Friday, 29 June 2007

Doctor Love

It's the obligatory long Doctor Who posting- look away now. Look again, when you've managed to close the page with your eyes shut.

So here we are coming to the end of another season of Doctor Who, and well, it wasn’t my favourite.

David Tennant continues to please me, and the scripts have ramped up the damaged loner aspect of his Doctor this year, this seems to be the Doctor now, one part guilt-ridden survivor to one part reckless liver in the now. Works for me, anyhow.

Freema Agyeman’s done very well filling the hugely expanded audience identification role that the companion has become since Rose, John Barrowman's Captain Jack's cheered up a bit now he's not in Who's adolescent younger brother show any more and John Simm’s Master is a pleasing counterpart to the hyper-kinetic Tennant. I’d rather they’d left the character in the past to be honest, but the new take on him is at least refreshing.

The only problem is I’ve only whole-heartedly enjoyed 4 out of the 12 episodes so far, which is a worry when it’s your favourite show.

Smith and Jones, the season opener was great, well-paced and with just enough explanation, character work, incident and plot, supremely confident and layered in audience appeal.

The Shakespeare Code I found just a little dull, sadly. Some good jokes in there, but not enough sense of adventure for me, somehow. The threat such as it was, was a bit cartoon, and hadn’t started properly until the climax, which also rather let the 'words as numbers' concept down by erm, having the important word-numbers being erm, some numbers. Annoyingly Gareth Roberts did a much better take on this in A Groatsworth of Wit a comic strip for Doctor Who Magazine. This is clearly the wrong way round!

Gridlock had lovely set pieces, but really didn’t gell, I didn’t feel. It felt a bit like Season 1’s The Long Game in the sense of having all the elements you wanted for a story but coming across more like an expanded prĂ©cis, where some of the important bits had been accidentally dropped in the process of making it.

Daleks in Manhattan/Evolution of the Daleks, well it just didn’t work for me, obvious, stupid and old hat not the best combo really, particularly when coupled with slow. I can only really honestly praise it for the pig elevator etiquette scene and some pleasant music.

The Lazarus Experiment is an okay run-around, action story, if a little simplistic, and you know if the monster hadn’t ended up being a bit rubbish because of over-ambition, it’d be okay B movie fun stuff like the hugely enjoyable Tooth and Claw which it so obviously took as a production model. The TS Eliot quotes felt distinctly out of place amongst the rest of the whizz-bangery on display I thought.

42- yeah, okay in a dumb action way again, I guess, annoying reuse of Satan Pit music cues, nice airlock scene, central threat a bit dull and best not to apply any science brain to the eyes that shoot heat rays, hardly inspiring. Ho hum.

Human Nature/The Family of Blood- lovely really, and I think probably better than the book. Scarecrows a bit pants, bar that smashing Singing Detective arm wave from the horizon and the suggestion of blood around one’s eye sockets, but the Doctor’s judgement sequence as suggested for mature Vertigo readers was worth the journey on its own. The romance was well handled too, it felt real in a way that I just didn't think last year's in The Girl in the Fireplace didn't.* I really thought Cornell would have been winning all the gongs going for this one except that next week we got…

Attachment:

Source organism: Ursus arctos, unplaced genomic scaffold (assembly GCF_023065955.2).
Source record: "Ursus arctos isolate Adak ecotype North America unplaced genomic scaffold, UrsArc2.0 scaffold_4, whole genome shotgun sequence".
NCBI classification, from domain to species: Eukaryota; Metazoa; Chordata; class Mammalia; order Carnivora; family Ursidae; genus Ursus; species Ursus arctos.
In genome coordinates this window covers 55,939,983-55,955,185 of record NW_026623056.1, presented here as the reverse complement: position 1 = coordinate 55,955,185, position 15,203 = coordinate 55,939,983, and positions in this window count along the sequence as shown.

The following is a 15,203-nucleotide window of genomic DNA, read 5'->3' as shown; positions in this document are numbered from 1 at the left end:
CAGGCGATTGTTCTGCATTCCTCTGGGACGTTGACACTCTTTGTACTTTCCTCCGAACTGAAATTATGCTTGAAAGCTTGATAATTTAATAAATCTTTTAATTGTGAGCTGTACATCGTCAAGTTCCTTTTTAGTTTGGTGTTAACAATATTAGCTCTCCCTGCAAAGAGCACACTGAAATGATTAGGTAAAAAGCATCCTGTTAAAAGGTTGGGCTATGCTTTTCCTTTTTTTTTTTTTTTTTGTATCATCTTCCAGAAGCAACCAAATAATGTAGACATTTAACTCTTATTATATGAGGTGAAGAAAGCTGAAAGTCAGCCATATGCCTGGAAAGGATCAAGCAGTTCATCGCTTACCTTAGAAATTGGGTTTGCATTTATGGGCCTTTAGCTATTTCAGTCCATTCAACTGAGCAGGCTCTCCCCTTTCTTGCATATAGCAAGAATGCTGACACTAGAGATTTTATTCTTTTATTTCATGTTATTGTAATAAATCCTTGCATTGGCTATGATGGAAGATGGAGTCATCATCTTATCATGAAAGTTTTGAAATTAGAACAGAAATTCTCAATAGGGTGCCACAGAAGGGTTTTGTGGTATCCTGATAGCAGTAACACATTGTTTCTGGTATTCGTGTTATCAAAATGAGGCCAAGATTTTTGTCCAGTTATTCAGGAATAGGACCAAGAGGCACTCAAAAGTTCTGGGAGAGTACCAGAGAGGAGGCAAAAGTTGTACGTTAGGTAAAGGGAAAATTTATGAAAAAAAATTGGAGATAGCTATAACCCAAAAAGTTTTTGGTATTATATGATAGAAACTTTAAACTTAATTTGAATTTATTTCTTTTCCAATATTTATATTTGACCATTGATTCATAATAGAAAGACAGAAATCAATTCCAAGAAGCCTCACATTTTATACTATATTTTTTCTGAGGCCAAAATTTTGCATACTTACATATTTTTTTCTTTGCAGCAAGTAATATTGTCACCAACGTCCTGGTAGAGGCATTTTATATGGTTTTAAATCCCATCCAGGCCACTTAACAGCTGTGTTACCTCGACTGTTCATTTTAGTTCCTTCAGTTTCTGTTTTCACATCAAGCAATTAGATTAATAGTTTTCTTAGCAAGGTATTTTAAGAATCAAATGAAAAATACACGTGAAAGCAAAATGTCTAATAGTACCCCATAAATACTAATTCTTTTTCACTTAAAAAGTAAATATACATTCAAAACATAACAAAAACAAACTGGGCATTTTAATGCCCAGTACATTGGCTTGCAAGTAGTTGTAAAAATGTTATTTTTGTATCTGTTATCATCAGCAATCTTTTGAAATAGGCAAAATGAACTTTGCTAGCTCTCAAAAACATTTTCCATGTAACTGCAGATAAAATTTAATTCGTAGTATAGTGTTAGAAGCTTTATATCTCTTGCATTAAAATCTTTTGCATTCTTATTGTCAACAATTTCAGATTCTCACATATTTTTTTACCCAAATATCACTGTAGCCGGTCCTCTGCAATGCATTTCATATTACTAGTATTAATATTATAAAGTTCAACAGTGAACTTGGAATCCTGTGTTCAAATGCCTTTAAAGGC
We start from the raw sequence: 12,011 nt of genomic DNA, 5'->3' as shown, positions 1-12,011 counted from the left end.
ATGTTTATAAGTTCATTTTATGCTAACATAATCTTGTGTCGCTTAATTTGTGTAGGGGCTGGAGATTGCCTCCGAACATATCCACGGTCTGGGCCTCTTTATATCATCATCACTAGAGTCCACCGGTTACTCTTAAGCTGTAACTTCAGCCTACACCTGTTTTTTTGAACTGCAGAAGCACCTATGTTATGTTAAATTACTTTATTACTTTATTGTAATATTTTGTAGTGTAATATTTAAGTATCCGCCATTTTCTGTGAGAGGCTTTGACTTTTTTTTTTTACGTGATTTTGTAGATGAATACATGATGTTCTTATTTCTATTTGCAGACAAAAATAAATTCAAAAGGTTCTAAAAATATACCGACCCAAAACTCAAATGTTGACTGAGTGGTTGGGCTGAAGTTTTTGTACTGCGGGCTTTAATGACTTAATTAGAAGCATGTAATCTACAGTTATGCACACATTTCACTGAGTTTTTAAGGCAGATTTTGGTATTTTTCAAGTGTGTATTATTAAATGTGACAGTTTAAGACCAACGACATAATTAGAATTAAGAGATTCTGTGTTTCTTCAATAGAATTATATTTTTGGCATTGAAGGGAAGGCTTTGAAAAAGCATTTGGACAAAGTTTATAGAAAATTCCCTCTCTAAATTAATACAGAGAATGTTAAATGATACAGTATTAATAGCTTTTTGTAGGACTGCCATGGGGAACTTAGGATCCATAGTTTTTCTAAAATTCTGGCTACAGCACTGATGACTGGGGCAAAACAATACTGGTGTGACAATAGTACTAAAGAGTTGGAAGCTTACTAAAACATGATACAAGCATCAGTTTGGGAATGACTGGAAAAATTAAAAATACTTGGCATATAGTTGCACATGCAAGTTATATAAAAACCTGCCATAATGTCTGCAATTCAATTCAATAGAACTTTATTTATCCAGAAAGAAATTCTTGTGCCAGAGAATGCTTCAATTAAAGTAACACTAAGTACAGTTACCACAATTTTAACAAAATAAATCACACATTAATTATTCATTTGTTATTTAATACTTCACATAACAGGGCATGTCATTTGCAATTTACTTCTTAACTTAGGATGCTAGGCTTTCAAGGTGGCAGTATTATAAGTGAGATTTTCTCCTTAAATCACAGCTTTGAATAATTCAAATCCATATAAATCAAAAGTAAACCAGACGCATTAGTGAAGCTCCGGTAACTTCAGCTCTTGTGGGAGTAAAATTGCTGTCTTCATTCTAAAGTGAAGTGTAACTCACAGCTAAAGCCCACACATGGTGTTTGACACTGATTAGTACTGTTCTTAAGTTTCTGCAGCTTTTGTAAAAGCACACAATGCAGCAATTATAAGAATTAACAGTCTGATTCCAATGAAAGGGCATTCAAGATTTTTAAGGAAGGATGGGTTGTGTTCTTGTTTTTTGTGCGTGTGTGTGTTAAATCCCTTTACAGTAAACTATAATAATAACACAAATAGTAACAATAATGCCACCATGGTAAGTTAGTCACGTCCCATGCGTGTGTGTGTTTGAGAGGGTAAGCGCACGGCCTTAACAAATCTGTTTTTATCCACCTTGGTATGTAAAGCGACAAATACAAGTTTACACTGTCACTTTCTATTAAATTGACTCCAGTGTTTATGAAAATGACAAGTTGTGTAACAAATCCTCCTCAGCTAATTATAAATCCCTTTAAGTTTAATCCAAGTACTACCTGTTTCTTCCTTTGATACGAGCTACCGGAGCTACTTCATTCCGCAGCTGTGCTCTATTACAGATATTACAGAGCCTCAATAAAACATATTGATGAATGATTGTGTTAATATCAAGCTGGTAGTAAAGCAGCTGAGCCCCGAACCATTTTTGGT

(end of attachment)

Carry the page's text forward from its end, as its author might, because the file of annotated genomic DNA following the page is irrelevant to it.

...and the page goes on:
Blink- best Doctor Who episode ever. Damn. Funny, scary, mind expandy, domestic, it’s all in here. It also undoes a bit of Paul Cornell’s good work on getting kids to see war memorials as important in that final montage, but hell, if it gives the tinies a new irrational terror, great!

Utopia- bit dull to be honest, though it does perk up for some reason towards the end (and has some lovely character/continuity stuff for the regulars, and one suspects a lot of set up waiting to be paid off). Who’d have thought the audience of Blue Peter was composed of so many wooden children, though? He was the best?

The Sound of Drums- well, Lord only knows, it’s all over the place, but enjoyably so, skirting between control and reckless silliness like the Simm Master. Shame Tennant’s old Doctor looked like Catherine Tate of course, but you have to love the cheek of the behind the door mincing scene, the gassing and the climax being built around a bit of linguistic pedantry. I never expected that from modern Who.
I punched the air when I saw a black Time Lord, and of course, you always feel pleased when you sing the pop hit being cued up in advance, but I won't know if this one's going to fall apart or snap together until tomorrow...

Really loving a third of the show isn't bad, of course, I'd have killed for that in 1986, but being a bit take it or leave it about half of it, and actively disliking a further sixth, definitely is.

Don't go dumb on us Doctor Who or we might sudenly realise you're a show about a monster basher in a time travelling 'phone box.

*whereas the Sarah Jane romance in School Reunion felt totally real to me despite being based on a relationship in which we'd never seen a hint of it before, possibly because Sarah was standing in for old fans' love of the show.


Stuart Douglas said...

Seems a fair appraisal - I was keener on Shakespeare Code and less keen than you on Gridlock, but generally I'd agree. That said, this season murders last in terms of quality and the run from Human Nature on has been the most consistent since the series returned.

RJW said...

Pretty much spot on all that. What an up and down season it's been - so just like Doctor Who I suppose...